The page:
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Josephine Cochrane

AKA Josephine M. Fitch

Born: 8-Mar-1839
Birthplace: Ashtabula County, OH
Died: 3-Aug-1913
Location of death: Chicago, IL
Cause of death: Exhaustion
Remains: Buried, Glenwood Cemetery, Shelbyville, IL

Gender: Female
Religion: Unitarian
Race or Ethnicity: White
Sexual orientation: Straight
Occupation: Inventor, Business
Party Affiliation: Democratic

Nationality: United States
Executive summary: Invented the dishwasher

Josephine Cochrane's husband was a successful grocer and court clerk named William Cochran, and she Europeanized her married name by attaching an e at the end. She frequently hosted dinner parties, but became frustrated when her servants would occasionally chip or break her heirloom china while washing dishes, so she took to washing the dishes herself. After her husband's death, she hired George Butters, a local mechanic employed by the Illinois Central Railroad, to work part-time helping her bring her designs to fruition in a shed behind her home. They constructed the first dishwashing machine, patented on 28 December 1886 and installed in Cochrane's kitchen.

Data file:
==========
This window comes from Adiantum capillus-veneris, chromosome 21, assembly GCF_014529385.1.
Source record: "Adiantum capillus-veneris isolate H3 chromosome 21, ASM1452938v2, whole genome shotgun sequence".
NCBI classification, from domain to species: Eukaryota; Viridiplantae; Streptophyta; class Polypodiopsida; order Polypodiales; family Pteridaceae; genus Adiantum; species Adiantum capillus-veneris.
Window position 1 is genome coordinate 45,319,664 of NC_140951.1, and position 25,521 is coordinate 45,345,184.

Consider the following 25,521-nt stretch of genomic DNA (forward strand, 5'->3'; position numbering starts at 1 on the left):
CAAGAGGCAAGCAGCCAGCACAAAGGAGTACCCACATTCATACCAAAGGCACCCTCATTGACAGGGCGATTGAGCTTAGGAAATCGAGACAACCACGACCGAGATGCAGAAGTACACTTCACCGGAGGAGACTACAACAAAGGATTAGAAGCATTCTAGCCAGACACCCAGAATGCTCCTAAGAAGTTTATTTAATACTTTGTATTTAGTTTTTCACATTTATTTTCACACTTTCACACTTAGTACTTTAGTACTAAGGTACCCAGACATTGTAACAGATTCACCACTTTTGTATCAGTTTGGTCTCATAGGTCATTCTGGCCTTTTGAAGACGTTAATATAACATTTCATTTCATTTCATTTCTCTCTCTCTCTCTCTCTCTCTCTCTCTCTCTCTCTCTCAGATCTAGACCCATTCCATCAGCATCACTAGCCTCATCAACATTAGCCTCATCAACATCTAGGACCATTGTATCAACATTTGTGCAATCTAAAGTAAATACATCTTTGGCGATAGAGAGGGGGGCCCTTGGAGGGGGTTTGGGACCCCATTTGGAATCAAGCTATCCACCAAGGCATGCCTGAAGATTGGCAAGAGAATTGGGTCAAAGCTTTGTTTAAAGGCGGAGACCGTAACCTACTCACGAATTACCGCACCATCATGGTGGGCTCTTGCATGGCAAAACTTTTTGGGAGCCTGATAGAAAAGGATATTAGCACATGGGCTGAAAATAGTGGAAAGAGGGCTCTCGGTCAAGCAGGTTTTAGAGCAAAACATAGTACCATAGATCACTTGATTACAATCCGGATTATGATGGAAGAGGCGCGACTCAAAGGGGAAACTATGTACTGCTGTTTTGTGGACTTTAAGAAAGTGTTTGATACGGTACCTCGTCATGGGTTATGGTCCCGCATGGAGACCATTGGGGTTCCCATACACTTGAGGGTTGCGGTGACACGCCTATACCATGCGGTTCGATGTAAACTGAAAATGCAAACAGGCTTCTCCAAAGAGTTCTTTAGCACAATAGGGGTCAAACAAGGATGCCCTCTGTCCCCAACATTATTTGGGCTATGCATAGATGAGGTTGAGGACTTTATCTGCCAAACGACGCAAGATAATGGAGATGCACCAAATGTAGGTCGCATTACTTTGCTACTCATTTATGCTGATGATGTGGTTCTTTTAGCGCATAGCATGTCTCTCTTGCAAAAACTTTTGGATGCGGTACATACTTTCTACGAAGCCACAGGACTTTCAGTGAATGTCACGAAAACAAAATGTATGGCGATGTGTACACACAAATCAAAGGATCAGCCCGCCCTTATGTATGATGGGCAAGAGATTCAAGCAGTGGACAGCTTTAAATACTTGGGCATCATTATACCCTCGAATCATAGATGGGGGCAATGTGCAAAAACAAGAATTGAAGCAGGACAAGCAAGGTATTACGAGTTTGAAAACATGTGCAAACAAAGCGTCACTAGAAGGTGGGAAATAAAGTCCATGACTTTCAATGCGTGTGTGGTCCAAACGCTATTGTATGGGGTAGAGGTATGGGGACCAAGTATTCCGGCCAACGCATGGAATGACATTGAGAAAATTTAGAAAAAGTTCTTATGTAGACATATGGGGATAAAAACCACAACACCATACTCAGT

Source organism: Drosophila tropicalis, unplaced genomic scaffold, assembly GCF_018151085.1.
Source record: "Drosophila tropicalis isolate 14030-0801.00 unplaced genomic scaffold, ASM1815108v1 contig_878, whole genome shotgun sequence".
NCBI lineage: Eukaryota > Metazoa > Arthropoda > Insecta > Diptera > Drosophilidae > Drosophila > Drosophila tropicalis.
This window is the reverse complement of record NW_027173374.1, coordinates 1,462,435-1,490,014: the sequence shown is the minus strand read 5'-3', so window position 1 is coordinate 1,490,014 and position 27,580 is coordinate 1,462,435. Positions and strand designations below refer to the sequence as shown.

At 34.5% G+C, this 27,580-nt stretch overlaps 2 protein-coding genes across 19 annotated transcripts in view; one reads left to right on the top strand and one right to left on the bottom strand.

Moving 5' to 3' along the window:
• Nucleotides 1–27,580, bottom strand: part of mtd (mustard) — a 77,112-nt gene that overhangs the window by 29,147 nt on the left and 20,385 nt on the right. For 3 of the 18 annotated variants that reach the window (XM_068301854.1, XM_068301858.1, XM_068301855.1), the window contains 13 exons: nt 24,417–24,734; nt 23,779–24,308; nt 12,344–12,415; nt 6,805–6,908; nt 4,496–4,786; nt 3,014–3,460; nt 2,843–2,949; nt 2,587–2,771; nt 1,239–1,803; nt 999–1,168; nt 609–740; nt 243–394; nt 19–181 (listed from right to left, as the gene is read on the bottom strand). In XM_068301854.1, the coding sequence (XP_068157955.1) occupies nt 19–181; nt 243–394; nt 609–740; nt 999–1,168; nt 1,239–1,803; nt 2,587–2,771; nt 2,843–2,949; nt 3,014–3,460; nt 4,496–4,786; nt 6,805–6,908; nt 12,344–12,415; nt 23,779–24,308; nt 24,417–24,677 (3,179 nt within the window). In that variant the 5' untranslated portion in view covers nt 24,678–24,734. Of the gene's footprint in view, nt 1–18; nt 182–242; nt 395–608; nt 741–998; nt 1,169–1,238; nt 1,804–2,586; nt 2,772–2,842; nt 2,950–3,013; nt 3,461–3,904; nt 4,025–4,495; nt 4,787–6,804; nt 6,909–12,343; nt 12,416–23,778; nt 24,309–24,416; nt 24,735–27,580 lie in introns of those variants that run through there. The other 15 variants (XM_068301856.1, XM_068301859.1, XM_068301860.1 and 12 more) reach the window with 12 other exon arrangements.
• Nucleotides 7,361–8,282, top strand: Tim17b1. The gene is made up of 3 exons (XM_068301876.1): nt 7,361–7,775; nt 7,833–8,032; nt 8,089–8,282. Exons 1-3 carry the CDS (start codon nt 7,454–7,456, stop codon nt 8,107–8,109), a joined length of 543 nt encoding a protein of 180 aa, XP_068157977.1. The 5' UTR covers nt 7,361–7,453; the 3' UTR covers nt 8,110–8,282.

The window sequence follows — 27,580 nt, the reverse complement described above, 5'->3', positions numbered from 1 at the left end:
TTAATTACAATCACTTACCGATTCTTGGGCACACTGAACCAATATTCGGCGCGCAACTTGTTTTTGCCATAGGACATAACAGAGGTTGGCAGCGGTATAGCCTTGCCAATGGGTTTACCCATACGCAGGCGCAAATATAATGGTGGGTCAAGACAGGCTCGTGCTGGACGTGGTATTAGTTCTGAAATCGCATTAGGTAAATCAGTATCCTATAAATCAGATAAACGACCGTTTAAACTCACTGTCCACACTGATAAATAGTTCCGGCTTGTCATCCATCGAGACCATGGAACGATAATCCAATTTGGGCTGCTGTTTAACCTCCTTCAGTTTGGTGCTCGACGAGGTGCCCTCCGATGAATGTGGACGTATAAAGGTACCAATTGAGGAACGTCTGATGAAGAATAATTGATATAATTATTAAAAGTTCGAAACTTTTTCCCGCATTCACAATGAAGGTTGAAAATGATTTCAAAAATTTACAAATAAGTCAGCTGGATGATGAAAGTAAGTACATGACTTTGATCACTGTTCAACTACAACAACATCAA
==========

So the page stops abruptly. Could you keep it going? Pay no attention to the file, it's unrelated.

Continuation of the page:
She established the Garis-Cochran Dish-Washing Machine Company, naming it for her father and husband, and the company’s machines were built at a contracted factory under the supervision of Butters. Though powered by a hand-crank, the design was similar in principle to present-day electric dishwashers, sending jets of soapy water onto dishes held in wire racks inside a watertight metal box. For rinsing, the user poured water over the rack of clean but soapy dishes. Later models were powered by a steam engine, and added a self-rinse cycle.

Cochrane's machine was sold primarily to high-end hotels and restaurants. Showcased at the World's Columbian Exposition in Chicago in 1893, her machine won honors for "best mechanical construction, durability and adaptation to its line of work." She opened her own factory in 1897, with Butters as factory foreman and chief mechanic, overseeing three employees. After Cochrane's death in 1913, her company was purchased by The Hobart Manufacturing Company, now famous for its industrial dishwashing machines. Hobart introduced home dishwashers in 1949 under the KitchenAid brand, which is now owned by Whirlpool.

Father: John Garis (civil engineer)
Mother: Irene Fitch Garis
Sister: Irene Garis Ransom
Husband: William A. Cochran (grocer, b. 23-Jun-1831, m. 13-Oct-1858, d. 20-Oct-1883)
Daughter: Katharine Cochran (b. circa 1870)
Son: Hallie Cochran (d. infancy)

    National Inventors Hall of Fame
    Whirlpool Founder, Garis-Cochran Dish-Washing Machine Co. (1887)
    Irish Ancestry

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